“But ultimately Mr. Banhart seems to circle back to the same American source that Donovan probably came from: the early beat poets. One of the best songs on ‘Cripple Crow,’ the most ambitious and complicated of his four albums, is called, ‘Dragonflys.’ (Dig the misspelling.) It is 52 seconds long, with only guitar and voice, the lyrics aspirated in traded-off phrases with the singer Matteah Baim. ‘I don’t owe me any money,’ they sing. ‘I don’t owe me a thing/When we drink beer/Dragonflies appear/Dragonflies appear.’ It’s totally dippy, but the lines are lit by real charisma. You could make fun of it from a distance, but not when you’re actually taking it in.”
From Critics’ Choice: New CD’s section of last Monday’s New York Times.
This when I should be measuring assessment measures. Yes, I wrote that right.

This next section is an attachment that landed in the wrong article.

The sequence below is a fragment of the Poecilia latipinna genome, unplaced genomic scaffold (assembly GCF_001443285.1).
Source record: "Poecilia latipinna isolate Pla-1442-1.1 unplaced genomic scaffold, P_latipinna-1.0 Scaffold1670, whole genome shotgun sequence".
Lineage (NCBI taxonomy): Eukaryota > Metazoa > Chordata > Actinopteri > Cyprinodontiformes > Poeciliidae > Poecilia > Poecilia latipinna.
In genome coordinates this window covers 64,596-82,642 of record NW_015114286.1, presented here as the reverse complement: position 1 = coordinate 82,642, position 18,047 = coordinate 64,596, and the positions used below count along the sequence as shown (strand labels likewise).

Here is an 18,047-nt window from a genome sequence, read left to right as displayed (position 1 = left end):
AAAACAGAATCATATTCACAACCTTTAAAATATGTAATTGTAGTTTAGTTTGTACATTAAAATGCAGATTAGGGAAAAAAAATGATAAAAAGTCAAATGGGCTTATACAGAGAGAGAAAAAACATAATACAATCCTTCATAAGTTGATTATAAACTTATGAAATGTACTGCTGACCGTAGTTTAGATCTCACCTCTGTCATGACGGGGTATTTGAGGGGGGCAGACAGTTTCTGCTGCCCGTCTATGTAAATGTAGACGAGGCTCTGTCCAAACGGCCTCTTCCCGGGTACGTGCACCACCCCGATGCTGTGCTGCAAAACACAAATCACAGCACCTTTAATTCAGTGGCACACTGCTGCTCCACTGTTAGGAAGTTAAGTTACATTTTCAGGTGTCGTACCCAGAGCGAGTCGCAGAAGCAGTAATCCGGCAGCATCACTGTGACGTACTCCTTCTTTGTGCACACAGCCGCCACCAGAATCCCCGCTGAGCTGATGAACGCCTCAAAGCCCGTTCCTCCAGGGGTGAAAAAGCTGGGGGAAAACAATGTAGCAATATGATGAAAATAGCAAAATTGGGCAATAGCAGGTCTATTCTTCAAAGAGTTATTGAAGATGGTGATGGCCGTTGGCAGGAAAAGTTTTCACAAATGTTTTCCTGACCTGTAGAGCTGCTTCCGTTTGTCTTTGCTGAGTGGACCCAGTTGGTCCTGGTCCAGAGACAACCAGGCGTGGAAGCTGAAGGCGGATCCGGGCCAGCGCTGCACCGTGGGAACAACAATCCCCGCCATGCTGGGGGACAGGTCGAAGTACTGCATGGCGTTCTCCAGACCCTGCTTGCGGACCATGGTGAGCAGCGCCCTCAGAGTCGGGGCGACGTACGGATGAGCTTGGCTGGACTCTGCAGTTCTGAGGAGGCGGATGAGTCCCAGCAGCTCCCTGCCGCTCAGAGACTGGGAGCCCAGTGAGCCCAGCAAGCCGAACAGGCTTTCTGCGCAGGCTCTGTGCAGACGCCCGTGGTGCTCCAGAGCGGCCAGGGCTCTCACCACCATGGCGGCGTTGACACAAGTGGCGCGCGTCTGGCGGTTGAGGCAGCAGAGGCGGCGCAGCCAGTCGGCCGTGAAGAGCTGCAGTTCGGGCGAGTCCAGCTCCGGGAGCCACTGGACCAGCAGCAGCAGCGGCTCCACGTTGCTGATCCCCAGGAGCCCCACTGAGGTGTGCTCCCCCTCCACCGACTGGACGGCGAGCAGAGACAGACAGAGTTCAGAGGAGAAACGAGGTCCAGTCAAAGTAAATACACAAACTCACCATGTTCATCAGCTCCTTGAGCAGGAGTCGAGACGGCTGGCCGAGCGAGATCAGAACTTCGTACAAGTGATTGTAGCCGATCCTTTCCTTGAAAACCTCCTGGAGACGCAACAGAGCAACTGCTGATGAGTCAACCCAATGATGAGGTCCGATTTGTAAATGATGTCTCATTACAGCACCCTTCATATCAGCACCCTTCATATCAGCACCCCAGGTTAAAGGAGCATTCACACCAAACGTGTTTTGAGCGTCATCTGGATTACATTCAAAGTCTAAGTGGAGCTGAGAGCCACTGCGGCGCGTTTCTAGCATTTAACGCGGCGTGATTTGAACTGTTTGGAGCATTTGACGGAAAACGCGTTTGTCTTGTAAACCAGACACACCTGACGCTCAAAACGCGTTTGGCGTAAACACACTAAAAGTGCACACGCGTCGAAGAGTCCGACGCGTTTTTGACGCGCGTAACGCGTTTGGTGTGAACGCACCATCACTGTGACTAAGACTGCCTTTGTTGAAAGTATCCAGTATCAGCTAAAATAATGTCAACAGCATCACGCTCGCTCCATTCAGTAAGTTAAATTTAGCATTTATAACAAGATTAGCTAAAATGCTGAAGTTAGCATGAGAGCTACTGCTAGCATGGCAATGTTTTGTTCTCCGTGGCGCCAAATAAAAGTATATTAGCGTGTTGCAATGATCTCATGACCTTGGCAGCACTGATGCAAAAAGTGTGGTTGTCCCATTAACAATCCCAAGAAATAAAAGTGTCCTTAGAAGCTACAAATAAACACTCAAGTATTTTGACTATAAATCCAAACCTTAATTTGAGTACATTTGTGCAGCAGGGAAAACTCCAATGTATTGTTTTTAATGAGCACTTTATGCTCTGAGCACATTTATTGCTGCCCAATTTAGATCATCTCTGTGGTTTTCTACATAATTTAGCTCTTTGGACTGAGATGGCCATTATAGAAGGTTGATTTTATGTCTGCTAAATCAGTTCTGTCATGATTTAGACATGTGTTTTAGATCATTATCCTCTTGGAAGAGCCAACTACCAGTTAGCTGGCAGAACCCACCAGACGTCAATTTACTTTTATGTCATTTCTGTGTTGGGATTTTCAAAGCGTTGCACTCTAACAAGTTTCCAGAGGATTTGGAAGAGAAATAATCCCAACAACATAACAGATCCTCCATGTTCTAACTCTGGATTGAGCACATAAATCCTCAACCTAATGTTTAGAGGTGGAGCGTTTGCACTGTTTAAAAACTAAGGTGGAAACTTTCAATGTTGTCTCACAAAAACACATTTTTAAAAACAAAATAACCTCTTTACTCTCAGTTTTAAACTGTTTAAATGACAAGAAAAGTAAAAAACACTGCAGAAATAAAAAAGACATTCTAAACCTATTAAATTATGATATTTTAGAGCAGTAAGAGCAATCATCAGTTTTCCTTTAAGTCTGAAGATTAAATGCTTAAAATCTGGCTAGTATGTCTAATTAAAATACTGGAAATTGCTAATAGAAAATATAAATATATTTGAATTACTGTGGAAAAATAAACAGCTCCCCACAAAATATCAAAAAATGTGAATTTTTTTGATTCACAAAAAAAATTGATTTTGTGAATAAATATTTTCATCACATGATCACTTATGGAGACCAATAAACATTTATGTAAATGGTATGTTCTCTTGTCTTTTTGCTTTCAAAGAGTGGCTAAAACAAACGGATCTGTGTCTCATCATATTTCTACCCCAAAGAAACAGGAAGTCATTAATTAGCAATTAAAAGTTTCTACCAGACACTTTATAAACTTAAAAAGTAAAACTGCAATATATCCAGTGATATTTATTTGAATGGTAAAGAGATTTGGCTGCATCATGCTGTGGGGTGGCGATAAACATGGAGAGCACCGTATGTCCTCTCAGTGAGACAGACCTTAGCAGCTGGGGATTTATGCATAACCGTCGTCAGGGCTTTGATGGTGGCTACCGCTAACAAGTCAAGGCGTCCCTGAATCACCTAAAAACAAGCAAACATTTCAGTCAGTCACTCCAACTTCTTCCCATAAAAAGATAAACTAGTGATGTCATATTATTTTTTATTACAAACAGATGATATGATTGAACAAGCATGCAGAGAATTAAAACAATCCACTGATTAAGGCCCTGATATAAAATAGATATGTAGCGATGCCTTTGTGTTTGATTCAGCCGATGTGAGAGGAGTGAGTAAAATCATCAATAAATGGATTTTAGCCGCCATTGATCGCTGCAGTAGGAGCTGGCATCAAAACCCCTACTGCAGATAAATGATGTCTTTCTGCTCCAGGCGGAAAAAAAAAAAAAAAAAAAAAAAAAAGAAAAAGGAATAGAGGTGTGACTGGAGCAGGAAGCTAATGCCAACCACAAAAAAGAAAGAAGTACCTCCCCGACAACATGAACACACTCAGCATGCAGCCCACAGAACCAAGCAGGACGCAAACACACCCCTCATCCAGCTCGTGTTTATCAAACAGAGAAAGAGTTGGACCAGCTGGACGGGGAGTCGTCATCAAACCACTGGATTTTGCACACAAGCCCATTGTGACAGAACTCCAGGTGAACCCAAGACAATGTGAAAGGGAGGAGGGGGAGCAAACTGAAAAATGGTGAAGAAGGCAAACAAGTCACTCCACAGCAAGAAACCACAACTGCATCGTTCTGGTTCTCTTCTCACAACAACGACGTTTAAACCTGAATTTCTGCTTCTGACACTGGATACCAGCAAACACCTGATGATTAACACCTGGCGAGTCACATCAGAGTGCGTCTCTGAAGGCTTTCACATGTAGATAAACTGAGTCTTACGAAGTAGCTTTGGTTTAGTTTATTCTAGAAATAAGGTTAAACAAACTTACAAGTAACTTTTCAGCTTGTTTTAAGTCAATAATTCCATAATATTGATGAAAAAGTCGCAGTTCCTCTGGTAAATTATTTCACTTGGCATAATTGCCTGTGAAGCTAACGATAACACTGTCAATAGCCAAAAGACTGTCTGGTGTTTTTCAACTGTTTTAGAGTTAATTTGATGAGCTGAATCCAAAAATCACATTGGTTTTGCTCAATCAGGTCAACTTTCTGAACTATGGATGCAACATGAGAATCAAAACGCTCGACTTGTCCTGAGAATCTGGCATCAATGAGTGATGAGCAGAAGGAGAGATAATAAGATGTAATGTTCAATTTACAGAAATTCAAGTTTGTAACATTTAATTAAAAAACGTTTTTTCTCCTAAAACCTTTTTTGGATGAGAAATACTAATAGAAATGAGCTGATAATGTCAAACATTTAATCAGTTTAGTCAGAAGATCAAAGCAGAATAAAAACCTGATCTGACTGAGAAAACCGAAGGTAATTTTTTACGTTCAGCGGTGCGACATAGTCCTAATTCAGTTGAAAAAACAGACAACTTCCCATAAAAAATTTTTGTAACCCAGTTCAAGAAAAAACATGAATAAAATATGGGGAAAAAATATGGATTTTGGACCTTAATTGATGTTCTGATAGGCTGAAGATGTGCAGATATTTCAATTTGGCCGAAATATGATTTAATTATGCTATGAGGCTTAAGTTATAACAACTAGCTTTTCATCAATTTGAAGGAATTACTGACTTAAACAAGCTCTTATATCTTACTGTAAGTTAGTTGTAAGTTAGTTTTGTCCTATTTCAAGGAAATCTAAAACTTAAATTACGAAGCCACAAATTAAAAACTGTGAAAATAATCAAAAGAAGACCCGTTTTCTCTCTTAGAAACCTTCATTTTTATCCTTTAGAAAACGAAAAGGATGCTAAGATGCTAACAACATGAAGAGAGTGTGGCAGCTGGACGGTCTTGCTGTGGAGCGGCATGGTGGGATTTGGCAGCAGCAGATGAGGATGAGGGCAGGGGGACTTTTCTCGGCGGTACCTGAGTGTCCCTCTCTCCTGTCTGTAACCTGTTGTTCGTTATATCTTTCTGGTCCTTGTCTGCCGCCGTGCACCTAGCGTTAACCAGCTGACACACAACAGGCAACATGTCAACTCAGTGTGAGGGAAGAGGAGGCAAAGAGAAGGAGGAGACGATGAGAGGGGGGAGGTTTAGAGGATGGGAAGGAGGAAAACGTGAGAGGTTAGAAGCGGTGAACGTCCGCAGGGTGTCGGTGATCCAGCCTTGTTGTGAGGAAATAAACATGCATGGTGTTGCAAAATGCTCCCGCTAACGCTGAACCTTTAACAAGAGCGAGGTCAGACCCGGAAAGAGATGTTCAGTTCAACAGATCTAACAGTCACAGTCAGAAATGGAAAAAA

[Addendum: “Cripple Crow” cover up close. ]
Amy King is the recipient of the 2015 Winner of the Women’s National Book Association (WNBA) Award. Her latest collection, The Missing Museum, is a winner of the 2015 Tarpaulin Sky Book Prize. She serves on the executive board of VIDA: Women in Literary Arts and is co-editing with Heidi Lynn Staples the anthology Big Energy Poets of the Anthropocene: When Ecopoets Think Climate Change. She also co-edited the anthology Bettering American Poetry 2015 and is a professor of creative writing at SUNY Nassau Community College.